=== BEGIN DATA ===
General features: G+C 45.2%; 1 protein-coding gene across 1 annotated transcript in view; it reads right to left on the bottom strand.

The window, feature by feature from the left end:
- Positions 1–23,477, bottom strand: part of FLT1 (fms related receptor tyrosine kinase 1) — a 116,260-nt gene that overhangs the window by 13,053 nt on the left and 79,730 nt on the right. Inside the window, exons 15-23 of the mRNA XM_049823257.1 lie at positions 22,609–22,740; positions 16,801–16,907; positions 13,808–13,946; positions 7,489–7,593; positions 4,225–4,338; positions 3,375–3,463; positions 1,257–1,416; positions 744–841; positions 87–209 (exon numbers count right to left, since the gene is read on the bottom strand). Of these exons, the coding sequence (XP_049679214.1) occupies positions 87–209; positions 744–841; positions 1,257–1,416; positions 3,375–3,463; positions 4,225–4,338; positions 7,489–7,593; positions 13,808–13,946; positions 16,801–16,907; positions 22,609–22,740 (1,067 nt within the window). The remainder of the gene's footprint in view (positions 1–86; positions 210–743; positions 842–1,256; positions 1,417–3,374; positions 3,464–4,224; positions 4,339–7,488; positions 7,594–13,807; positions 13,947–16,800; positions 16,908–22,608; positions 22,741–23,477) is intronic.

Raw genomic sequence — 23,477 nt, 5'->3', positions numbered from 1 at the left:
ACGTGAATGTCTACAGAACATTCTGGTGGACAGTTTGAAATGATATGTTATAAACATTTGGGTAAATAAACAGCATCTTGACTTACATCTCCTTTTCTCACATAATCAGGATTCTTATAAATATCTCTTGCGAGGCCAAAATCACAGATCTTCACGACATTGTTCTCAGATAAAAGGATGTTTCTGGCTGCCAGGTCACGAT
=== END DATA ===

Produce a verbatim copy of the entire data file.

General features: G+C 45.2%; 1 protein-coding gene across 1 annotated transcript in view; it reads right to left on the bottom strand.

The window, feature by feature from the left end:
- Positions 1–23,477, bottom strand: part of FLT1 (fms related receptor tyrosine kinase 1) — a 116,260-nt gene that overhangs the window by 13,053 nt on the left and 79,730 nt on the right. Inside the window, exons 15-23 of the mRNA XM_049823257.1 lie at positions 22,609–22,740; positions 16,801–16,907; positions 13,808–13,946; positions 7,489–7,593; positions 4,225–4,338; positions 3,375–3,463; positions 1,257–1,416; positions 744–841; positions 87–209 (exon numbers count right to left, since the gene is read on the bottom strand). Of these exons, the coding sequence (XP_049679214.1) occupies positions 87–209; positions 744–841; positions 1,257–1,416; positions 3,375–3,463; positions 4,225–4,338; positions 7,489–7,593; positions 13,808–13,946; positions 16,801–16,907; positions 22,609–22,740 (1,067 nt within the window). The remainder of the gene's footprint in view (positions 1–86; positions 210–743; positions 842–1,256; positions 1,417–3,374; positions 3,464–4,224; positions 4,339–7,488; positions 7,594–13,807; positions 13,947–16,800; positions 16,908–22,608; positions 22,741–23,477) is intronic.

Raw genomic sequence — 23,477 nt, 5'->3', positions numbered from 1 at the left:
ACGTGAATGTCTACAGAACATTCTGGTGGACAGTTTGAAATGATATGTTATAAACATTTGGGTAAATAAACAGCATCTTGACTTACATCTCCTTTTCTCACATAATCAGGATTCTTATAAATATCTCTTGCGAGGCCAAAATCACAGATCTTCACGACATTGTTCTCAGATAAAAGGATGTTTCTGGCTGCCAGGTCACGAT